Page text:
The Lancet study detected adenovirus in nearly 80 per cent of the cases. Normally, this virus is fairly harmless. It causes gastritis, diarrhoea and vomiting but so far has not caused any severe illness. But now nearly 80 per cent of children with hepatitis have this virus. It is still not known if it is causally related. Researchers even analyzed the type of adenovirus and found a particular strain called 41F in all samples. Now this strain is typically associated with mild gastro-intestinal illness in children. So, the theory going around is that somehow the immune system of children affected by Covid-19 have developed abnormalities or been compromised to such an extent that the adenovirus, which is normally harmless, has manifested itself severely.

The same paper quoted studies in Israel, where most children with hepatitis had recovered from Covid-19; in the US, 70 per cent of kids had Covid-19 infection and in the UK, only 20 per cent had previous Covid-19 infection. So, the picture is not entirely clear. And the Indian data, of course, did not even look at it like that; it studied Covid-19 cases and found 37 children suffering from hepatitis. It is all a little blurry right now.

But as an expert in liver disease for over 30 years and as someone who does liver transplants in children literally every other day, I think it (the recent cases of hepatitis) is related to Covid pandemic in some way. I think it is very likely, in my view, that there is hepatitis which is previously not been seen that has come about in children because of Covid pandemic. Whether the pandemic prevented the exposure to usual antigens or bugs or whether the virus itself in a silent or infected form created the imbalance in the immune system needs to be looked into. But there has been some disturbance in the children’s immune systems.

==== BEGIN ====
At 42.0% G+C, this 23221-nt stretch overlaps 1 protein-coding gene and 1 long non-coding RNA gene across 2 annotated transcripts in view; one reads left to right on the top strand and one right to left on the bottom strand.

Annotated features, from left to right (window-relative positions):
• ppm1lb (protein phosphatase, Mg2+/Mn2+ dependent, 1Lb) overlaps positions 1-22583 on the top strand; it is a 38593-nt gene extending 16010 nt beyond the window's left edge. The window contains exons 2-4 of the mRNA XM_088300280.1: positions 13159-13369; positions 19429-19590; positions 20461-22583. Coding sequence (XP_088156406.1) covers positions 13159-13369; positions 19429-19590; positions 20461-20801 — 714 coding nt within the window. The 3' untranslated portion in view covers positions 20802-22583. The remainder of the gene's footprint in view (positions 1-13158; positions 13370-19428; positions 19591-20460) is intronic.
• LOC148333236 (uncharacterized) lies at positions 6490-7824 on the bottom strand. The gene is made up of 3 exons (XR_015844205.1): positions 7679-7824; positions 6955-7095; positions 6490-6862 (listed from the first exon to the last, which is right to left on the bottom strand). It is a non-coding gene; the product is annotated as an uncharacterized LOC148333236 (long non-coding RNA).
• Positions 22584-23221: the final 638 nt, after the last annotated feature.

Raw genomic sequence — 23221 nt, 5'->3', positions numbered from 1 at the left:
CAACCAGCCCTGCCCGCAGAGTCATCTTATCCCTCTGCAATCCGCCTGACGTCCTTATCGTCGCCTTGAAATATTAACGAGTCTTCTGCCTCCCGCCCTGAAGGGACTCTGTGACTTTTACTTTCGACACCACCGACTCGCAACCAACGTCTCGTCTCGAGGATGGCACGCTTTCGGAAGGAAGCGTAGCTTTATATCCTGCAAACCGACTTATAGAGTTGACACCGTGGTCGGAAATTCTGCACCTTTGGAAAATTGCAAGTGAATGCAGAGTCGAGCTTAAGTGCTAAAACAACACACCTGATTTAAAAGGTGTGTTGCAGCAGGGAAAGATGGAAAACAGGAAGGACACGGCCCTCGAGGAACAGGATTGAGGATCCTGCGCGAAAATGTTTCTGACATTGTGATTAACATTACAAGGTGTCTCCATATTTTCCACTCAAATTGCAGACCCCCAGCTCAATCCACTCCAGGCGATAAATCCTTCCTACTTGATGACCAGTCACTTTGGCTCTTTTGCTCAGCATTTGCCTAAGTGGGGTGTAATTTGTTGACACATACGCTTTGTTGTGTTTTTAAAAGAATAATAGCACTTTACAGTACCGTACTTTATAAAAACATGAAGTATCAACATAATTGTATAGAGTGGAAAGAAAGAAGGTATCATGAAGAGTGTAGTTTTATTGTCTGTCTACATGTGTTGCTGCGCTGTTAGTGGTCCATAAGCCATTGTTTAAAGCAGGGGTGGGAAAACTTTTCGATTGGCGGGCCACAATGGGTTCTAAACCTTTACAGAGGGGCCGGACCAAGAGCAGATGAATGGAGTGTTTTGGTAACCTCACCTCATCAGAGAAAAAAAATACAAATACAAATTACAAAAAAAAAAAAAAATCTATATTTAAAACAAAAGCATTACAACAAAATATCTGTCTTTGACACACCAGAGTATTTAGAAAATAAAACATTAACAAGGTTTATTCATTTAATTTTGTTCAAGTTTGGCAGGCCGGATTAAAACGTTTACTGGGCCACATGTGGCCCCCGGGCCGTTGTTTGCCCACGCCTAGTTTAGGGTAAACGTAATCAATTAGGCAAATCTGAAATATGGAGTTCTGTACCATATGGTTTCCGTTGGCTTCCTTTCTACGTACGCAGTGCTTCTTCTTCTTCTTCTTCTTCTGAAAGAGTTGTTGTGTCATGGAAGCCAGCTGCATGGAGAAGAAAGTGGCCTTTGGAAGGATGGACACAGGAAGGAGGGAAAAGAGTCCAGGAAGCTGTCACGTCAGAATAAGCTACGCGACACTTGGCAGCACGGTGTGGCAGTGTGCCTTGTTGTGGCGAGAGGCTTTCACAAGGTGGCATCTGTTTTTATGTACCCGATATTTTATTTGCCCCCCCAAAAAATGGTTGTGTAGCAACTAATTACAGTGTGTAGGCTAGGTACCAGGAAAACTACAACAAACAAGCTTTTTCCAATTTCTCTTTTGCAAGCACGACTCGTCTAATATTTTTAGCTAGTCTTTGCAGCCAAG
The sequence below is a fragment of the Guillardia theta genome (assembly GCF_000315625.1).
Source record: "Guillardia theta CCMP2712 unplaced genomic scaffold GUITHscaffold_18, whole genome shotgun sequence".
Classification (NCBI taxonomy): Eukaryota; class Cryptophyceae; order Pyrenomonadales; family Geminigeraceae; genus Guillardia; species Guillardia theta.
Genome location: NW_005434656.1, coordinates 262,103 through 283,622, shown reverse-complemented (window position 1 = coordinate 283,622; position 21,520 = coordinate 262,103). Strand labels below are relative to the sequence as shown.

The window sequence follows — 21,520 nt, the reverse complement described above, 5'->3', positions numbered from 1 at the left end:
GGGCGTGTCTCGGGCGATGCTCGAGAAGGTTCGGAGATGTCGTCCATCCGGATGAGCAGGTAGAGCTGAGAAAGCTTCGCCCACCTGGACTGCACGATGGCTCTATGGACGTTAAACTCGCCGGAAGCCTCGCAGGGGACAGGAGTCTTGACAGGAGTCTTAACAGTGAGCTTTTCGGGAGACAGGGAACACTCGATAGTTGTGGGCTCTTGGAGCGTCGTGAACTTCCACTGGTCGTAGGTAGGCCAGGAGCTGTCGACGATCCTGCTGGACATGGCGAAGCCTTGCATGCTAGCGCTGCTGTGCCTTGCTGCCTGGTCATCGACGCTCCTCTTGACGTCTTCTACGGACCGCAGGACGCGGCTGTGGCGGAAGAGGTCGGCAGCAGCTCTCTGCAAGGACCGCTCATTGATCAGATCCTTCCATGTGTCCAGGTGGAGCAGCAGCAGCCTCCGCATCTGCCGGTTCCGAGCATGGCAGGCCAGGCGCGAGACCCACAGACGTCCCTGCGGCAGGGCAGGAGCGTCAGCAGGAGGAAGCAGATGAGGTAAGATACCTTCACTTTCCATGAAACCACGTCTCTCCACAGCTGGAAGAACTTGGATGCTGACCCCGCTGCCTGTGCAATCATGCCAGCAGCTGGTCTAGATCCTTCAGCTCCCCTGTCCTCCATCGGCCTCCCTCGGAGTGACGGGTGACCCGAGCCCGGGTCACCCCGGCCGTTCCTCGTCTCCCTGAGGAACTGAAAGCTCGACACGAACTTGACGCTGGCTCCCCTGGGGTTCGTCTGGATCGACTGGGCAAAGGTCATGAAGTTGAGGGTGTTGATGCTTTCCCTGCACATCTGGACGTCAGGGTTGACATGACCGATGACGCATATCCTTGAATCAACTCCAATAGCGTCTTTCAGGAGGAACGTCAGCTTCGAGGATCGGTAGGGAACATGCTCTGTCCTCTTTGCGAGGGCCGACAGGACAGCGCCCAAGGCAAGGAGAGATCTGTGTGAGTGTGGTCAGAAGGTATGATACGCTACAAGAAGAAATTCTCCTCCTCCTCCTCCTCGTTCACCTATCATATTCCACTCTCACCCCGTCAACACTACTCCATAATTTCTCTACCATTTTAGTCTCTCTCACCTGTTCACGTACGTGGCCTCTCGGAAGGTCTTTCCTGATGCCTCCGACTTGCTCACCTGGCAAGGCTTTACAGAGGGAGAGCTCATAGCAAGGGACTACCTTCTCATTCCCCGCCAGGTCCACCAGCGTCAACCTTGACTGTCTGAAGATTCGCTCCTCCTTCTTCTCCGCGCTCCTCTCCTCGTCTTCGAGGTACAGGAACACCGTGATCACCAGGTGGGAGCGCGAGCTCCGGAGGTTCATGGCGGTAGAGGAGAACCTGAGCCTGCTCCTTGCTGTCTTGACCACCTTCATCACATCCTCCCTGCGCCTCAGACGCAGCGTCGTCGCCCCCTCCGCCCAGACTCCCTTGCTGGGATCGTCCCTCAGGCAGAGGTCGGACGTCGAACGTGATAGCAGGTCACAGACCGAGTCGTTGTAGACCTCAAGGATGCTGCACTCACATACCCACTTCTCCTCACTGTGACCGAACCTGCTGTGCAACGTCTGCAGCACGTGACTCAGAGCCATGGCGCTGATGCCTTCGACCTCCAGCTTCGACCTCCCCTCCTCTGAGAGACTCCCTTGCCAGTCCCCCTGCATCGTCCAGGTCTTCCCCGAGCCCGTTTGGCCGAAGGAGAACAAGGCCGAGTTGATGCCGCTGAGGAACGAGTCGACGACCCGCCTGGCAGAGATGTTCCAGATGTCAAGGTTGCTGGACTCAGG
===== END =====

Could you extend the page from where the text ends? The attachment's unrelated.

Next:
Another complication in children is the multi-system inflammatory syndrome, which has been documented all over the world. That is also a kind of immune reaction to previous Covid-19 infection, typically seen three to four weeks after recovery. The majority of the kids settle down with medical treatment. In our specialized children’s unit, we have not had a single mortality and we have seen over 200 cases of MISC. We had four hepatitis cases too but they were mild to moderate.

Currently, the scientific hypothesis is that the mystery hepatitis among children has been triggered by an immune response caused by Covid-19. Could you explain this?